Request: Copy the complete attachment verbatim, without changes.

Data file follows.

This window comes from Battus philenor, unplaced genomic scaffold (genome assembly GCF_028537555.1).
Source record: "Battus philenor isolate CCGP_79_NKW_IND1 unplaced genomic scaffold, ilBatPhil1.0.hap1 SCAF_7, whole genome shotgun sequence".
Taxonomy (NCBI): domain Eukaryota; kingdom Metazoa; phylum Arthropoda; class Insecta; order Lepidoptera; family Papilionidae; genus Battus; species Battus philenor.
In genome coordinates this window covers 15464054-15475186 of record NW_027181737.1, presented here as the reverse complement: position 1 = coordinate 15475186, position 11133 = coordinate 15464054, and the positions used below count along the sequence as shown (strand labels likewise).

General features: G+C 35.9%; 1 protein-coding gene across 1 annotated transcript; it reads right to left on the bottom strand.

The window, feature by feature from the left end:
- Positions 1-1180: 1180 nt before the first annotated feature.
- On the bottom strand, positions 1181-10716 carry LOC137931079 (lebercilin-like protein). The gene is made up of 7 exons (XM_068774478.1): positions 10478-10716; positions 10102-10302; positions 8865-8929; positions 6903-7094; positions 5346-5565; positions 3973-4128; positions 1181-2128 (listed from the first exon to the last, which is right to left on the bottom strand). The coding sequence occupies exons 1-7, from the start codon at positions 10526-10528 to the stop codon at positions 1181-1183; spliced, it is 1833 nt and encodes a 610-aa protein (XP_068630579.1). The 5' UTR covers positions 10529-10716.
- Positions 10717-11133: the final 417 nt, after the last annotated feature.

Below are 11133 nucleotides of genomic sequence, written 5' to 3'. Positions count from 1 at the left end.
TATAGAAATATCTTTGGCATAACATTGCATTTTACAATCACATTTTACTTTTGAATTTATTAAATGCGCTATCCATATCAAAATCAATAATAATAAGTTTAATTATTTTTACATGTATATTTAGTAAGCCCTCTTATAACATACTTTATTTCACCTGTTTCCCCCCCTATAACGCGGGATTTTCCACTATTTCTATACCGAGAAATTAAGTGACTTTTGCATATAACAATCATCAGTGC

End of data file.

This window comes from Battus philenor, unplaced genomic scaffold (genome assembly GCF_028537555.1).
Source record: "Battus philenor isolate CCGP_79_NKW_IND1 unplaced genomic scaffold, ilBatPhil1.0.hap1 SCAF_7, whole genome shotgun sequence".
Taxonomy (NCBI): domain Eukaryota; kingdom Metazoa; phylum Arthropoda; class Insecta; order Lepidoptera; family Papilionidae; genus Battus; species Battus philenor.
In genome coordinates this window covers 15464054-15475186 of record NW_027181737.1, presented here as the reverse complement: position 1 = coordinate 15475186, position 11133 = coordinate 15464054, and the positions used below count along the sequence as shown (strand labels likewise).

General features: G+C 35.9%; 1 protein-coding gene across 1 annotated transcript; it reads right to left on the bottom strand.

The window, feature by feature from the left end:
- Positions 1-1180: 1180 nt before the first annotated feature.
- On the bottom strand, positions 1181-10716 carry LOC137931079 (lebercilin-like protein). The gene is made up of 7 exons (XM_068774478.1): positions 10478-10716; positions 10102-10302; positions 8865-8929; positions 6903-7094; positions 5346-5565; positions 3973-4128; positions 1181-2128 (listed from the first exon to the last, which is right to left on the bottom strand). The coding sequence occupies exons 1-7, from the start codon at positions 10526-10528 to the stop codon at positions 1181-1183; spliced, it is 1833 nt and encodes a 610-aa protein (XP_068630579.1). The 5' UTR covers positions 10529-10716.
- Positions 10717-11133: the final 417 nt, after the last annotated feature.

Below are 11133 nucleotides of genomic sequence, written 5' to 3'. Positions count from 1 at the left end.
TATAGAAATATCTTTGGCATAACATTGCATTTTACAATCACATTTTACTTTTGAATTTATTAAATGCGCTATCCATATCAAAATCAATAATAATAAGTTTAATTATTTTTACATGTATATTTAGTAAGCCCTCTTATAACATACTTTATTTCACCTGTTTCCCCCCCTATAACGCGGGATTTTCCACTATTTCTATACCGAGAAATTAAGTGACTTTTGCATATAACAATCATCAGTGC